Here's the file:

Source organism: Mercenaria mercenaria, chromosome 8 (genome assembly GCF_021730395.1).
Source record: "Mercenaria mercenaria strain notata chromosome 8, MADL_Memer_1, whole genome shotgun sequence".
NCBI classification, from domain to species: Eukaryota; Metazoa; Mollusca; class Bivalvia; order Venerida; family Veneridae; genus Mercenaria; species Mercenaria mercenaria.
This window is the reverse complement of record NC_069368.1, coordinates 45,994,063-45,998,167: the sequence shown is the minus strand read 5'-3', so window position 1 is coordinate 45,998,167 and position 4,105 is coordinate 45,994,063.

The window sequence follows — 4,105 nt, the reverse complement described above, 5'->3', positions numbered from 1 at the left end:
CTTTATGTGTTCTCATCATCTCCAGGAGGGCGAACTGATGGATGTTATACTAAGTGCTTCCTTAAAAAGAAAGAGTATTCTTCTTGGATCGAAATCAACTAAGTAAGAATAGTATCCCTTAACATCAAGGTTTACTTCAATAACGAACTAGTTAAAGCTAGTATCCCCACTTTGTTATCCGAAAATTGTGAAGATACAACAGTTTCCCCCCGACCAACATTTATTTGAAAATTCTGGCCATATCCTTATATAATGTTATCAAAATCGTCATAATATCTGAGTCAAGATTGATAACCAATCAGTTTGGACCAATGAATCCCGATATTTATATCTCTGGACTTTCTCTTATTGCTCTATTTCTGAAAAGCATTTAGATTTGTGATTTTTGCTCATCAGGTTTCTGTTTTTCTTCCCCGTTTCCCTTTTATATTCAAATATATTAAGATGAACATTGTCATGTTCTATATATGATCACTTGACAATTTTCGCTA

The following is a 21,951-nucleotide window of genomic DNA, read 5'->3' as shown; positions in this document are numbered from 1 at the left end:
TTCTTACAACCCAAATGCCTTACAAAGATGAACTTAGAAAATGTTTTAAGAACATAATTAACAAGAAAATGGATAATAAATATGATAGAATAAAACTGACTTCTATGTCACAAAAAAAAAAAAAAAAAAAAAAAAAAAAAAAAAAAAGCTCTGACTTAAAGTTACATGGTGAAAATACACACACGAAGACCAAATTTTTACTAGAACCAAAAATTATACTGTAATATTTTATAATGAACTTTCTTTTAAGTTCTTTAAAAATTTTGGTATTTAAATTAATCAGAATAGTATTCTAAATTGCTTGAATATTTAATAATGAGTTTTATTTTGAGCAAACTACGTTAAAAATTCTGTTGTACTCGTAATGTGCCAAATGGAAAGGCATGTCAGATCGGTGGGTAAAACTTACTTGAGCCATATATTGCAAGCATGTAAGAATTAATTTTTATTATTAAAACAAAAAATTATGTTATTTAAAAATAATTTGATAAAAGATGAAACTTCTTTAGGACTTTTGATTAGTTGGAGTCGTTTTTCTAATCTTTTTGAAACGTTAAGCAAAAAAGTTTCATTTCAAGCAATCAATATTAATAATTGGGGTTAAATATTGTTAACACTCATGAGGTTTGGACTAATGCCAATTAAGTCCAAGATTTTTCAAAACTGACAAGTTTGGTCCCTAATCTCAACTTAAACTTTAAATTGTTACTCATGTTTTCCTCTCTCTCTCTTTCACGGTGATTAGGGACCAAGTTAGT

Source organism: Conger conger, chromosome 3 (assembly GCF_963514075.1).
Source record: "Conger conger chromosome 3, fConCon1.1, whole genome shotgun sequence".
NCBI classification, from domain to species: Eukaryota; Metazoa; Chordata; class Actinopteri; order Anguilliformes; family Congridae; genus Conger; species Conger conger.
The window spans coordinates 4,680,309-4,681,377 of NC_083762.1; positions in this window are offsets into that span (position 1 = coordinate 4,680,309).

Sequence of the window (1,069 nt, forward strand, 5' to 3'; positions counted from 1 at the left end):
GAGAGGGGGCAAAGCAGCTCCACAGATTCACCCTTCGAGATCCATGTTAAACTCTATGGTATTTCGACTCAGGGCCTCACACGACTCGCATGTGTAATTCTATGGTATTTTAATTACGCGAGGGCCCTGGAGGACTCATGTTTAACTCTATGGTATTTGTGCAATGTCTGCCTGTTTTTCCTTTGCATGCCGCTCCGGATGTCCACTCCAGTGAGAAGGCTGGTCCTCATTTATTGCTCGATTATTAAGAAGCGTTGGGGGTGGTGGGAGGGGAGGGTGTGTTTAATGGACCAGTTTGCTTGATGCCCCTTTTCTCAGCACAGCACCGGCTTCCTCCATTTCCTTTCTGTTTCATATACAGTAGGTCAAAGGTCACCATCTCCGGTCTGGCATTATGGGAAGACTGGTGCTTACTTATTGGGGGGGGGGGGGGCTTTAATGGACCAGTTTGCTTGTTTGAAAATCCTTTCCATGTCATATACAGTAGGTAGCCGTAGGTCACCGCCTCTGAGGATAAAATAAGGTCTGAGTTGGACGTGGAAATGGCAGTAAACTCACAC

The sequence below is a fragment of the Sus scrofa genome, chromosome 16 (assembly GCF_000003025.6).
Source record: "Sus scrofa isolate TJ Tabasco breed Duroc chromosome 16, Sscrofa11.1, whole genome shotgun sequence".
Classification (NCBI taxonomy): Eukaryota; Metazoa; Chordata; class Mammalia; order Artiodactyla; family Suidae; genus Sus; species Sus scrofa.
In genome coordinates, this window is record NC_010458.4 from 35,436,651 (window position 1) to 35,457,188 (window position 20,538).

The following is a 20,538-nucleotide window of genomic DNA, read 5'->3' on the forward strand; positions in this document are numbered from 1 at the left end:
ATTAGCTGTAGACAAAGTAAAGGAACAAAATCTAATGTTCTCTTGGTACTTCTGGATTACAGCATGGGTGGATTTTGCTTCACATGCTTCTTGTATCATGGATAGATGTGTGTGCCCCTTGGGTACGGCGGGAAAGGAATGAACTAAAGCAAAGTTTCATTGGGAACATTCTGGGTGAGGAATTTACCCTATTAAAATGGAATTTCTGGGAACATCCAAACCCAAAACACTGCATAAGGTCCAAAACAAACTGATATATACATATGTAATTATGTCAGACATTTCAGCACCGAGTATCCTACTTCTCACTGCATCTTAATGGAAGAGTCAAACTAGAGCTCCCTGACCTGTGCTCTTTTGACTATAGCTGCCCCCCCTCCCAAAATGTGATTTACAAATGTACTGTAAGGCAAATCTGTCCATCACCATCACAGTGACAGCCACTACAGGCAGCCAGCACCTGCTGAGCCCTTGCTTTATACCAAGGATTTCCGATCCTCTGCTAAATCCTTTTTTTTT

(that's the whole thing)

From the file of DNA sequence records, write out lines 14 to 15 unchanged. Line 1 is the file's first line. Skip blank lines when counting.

GAGAGGGGGCAAAGCAGCTCCACAGATTCACCCTTCGAGATCCATGTTAAACTCTATGGTATTTCGACTCAGGGCCTCACACGACTCGCATGTGTAATTCTATGGTATTTTAATTACGCGAGGGCCCTGGAGGACTCATGTTTAACTCTATGGTATTTGTGCAATGTCTGCCTGTTTTTCCTTTGCATGCCGCTCCGGATGTCCACTCCAGTGAGAAGGCTGGTCCTCATTTATTGCTCGATTATTAAGAAGCGTTGGGGGTGGTGGGAGGGGAGGGTGTGTTTAATGGACCAGTTTGCTTGATGCCCCTTTTCTCAGCACAGCACCGGCTTCCTCCATTTCCTTTCTGTTTCATATACAGTAGGTCAAAGGTCACCATCTCCGGTCTGGCATTATGGGAAGACTGGTGCTTACTTATTGGGGGGGGGGGGGGCTTTAATGGACCAGTTTGCTTGTTTGAAAATCCTTTCCATGTCATATACAGTAGGTAGCCGTAGGTCACCGCCTCTGAGGATAAAATAAGGTCTGAGTTGGACGTGGAAATGGCAGTAAACTCACAC

The sequence below is a fragment of the Sus scrofa genome, chromosome 16 (assembly GCF_000003025.6).